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Wildfires Choke Washington State's Air, Delaying Flights and Trash Collection
The city of Spokane in Eastern Washington had the worst air quality in the country Monday morning, according to measurements by the U.S. Environmental Protection Agency (EPA), The Spokesman-Review reported.
The EPA measured the city's air as 382 on a 500 point scale air quality index scale 6 a.m. Monday, clearly in the worst, "hazardous" air pollution category. The city has delayed trash collection in some areas till Tuesday to limit the time city employees spend outdoors.
At 257, the Spokane Regional Clean Air Agency 24-hour average air quality index Sunday was the worst it has been since record-keeping began in 1999, surpassing last year's record set Sept. 7.
"Wildfire smoke has the potential to significantly impact air quality, as we've seen over the past few summers," Spokane Clean Air Executive Director Julie Oliver said in a statement reported by Newsweek. "Smoke is a mix of gases and fine particles. The severity of its impact depends on weather patterns. If the air isn't moving, the concentration of fine particles increases."
In addition to delaying trash pick-up, the polluted air has also brought summer activities to a stand-still, closing the city's athletic fields, aquatic centers and park attractions and prompting the cancellation of sports camps and the Riverfront Eats lunch-time food truck event scheduled for Tuesday, The Spokesman-Review reported.
Across the mountains, in Western Washington, air quality was also impacted, with some cities and towns around Puget Sound, such as Tacoma, Auburn and Port Angeles, reporting air quality levels of "very unhealthy," while other sites had air deemed either "unhealthy" or "unhealthy for sensitive groups," KOMO News reported.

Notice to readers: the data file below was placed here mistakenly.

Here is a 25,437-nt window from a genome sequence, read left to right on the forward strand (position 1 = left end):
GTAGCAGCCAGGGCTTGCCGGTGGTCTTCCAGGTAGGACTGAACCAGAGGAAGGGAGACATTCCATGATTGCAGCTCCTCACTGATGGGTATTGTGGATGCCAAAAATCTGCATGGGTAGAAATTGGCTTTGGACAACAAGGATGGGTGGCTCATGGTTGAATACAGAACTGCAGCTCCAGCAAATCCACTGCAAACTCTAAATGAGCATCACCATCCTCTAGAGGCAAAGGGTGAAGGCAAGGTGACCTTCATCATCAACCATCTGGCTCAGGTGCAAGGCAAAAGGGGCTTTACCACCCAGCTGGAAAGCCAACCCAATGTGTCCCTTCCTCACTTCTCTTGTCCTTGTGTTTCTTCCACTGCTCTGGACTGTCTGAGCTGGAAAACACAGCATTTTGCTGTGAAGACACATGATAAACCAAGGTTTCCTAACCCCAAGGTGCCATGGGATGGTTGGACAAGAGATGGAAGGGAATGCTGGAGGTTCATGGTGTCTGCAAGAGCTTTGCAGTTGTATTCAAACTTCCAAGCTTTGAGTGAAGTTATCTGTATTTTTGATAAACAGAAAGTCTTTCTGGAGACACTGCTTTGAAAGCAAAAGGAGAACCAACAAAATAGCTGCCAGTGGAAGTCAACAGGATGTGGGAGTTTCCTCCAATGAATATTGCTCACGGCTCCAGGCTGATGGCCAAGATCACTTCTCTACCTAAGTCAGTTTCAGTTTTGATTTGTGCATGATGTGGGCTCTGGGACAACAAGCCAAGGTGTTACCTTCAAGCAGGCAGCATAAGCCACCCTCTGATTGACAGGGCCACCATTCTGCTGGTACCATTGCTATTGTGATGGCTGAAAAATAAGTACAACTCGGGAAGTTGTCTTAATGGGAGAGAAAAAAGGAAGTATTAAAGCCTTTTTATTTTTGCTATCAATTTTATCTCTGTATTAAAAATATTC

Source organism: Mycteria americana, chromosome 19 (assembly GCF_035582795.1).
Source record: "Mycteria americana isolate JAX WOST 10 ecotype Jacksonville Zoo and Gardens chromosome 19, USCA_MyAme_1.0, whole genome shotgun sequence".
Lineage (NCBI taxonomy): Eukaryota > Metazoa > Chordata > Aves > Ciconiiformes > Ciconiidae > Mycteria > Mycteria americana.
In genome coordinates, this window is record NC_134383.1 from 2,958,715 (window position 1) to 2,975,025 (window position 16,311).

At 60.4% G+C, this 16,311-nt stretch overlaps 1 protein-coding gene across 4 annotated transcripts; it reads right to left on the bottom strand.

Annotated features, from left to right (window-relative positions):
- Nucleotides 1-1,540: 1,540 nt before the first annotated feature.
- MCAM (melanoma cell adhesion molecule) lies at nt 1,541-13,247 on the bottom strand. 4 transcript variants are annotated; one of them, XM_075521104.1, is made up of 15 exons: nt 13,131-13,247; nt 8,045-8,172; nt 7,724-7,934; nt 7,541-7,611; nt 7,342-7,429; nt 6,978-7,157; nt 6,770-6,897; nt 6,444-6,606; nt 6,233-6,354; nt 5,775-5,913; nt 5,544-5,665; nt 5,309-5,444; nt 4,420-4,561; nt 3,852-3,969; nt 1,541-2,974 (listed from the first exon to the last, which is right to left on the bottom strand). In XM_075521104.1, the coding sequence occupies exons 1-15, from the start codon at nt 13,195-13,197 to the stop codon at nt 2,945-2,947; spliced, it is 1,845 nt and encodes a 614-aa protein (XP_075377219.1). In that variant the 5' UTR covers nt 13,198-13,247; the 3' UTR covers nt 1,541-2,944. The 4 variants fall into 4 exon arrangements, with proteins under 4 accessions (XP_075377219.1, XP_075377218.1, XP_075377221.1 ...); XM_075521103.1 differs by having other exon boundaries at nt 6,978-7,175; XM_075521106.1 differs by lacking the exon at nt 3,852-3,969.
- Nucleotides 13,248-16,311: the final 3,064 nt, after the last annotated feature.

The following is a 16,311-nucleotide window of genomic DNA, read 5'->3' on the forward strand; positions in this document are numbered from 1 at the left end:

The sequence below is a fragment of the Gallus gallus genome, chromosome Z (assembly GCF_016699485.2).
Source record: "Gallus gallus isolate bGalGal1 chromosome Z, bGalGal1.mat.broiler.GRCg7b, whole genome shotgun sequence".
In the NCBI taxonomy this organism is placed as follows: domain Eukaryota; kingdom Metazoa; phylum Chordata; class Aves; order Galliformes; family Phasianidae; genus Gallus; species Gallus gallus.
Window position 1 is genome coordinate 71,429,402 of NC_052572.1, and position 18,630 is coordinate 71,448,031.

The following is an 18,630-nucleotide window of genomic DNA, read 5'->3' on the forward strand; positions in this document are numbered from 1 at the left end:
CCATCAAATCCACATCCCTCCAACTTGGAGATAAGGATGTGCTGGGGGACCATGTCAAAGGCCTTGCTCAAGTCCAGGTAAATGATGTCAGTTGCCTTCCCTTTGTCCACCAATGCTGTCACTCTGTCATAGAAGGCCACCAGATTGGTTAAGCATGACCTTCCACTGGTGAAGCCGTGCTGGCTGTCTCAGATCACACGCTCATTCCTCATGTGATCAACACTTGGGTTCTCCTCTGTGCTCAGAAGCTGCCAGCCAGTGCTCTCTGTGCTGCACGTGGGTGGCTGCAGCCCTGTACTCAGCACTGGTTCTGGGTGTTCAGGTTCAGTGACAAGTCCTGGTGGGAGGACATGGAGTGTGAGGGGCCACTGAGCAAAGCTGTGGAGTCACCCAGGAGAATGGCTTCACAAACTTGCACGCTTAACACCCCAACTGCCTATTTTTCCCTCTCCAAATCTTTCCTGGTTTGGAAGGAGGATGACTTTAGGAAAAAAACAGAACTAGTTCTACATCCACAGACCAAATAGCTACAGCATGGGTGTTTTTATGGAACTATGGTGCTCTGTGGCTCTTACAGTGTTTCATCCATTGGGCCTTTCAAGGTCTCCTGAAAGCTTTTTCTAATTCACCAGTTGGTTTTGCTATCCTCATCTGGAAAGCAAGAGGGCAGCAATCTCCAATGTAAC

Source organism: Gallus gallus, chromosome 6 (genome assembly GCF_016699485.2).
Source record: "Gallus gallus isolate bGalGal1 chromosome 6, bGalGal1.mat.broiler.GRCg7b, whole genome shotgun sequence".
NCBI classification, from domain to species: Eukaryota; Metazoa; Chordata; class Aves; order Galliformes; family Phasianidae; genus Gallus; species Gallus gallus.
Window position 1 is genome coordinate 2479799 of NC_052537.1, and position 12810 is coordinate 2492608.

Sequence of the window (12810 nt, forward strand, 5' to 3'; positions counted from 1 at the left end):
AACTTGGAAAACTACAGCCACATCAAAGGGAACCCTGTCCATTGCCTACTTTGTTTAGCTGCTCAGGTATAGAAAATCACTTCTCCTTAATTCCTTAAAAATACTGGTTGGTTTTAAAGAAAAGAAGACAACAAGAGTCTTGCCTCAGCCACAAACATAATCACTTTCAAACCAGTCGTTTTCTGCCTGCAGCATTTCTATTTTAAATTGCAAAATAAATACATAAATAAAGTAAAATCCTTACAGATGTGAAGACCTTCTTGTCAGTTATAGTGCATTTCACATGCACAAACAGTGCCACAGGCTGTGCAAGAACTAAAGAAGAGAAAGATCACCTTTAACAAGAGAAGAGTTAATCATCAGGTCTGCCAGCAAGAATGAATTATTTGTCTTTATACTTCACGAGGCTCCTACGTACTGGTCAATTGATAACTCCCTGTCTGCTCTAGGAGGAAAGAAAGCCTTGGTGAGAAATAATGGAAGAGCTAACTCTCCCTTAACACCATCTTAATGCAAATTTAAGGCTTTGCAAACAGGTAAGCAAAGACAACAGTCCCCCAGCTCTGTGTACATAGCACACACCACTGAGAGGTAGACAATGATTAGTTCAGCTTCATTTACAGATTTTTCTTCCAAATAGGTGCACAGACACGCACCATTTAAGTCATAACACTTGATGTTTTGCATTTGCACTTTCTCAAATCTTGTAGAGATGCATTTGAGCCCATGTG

The smoke and haze was so thick they delayed flights at Seattle-Tacoma International Airport, Newsweek reported.
"Travelers be aware that smoke in the air is causing delays in flight traffic at Sea-Tac due to low visibility. Check ahead with your airlines for potential delays," the airport tweeted Sunday.
The smoke in Western Washington is from fires in British Columbia, The Seattle Times reported, but the air will shift Tuesday to bring more smoke from fires in Eastern Washington.
The region can expect some relief when marine air blows in mid-week.
"We're going to keep some amount of smoke in the Seattle area through Wednesday," National Weather Service meteorologist Andy Haner told The Seattle Times.
This is the second bout of smoke pollution for the state within a week's time, as air quality last week in Seattle was worse than in Beijing on Wednesday, Aug. 15, King5 News reported.
Thirteen large fires have burned more than 211 square miles in Washington state this year, and the Seattle area is experiencing one of its hottest, driest summers on record, according to The Seattle Times.
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The initial cause of the fire was not yet known, but it has been driven by the strong wind and jumped the North Santiam River, The Salem Statesman Journal reported. As of Tuesday night, it threatened around 35 homes and 30 buildings, and was 20 percent contained.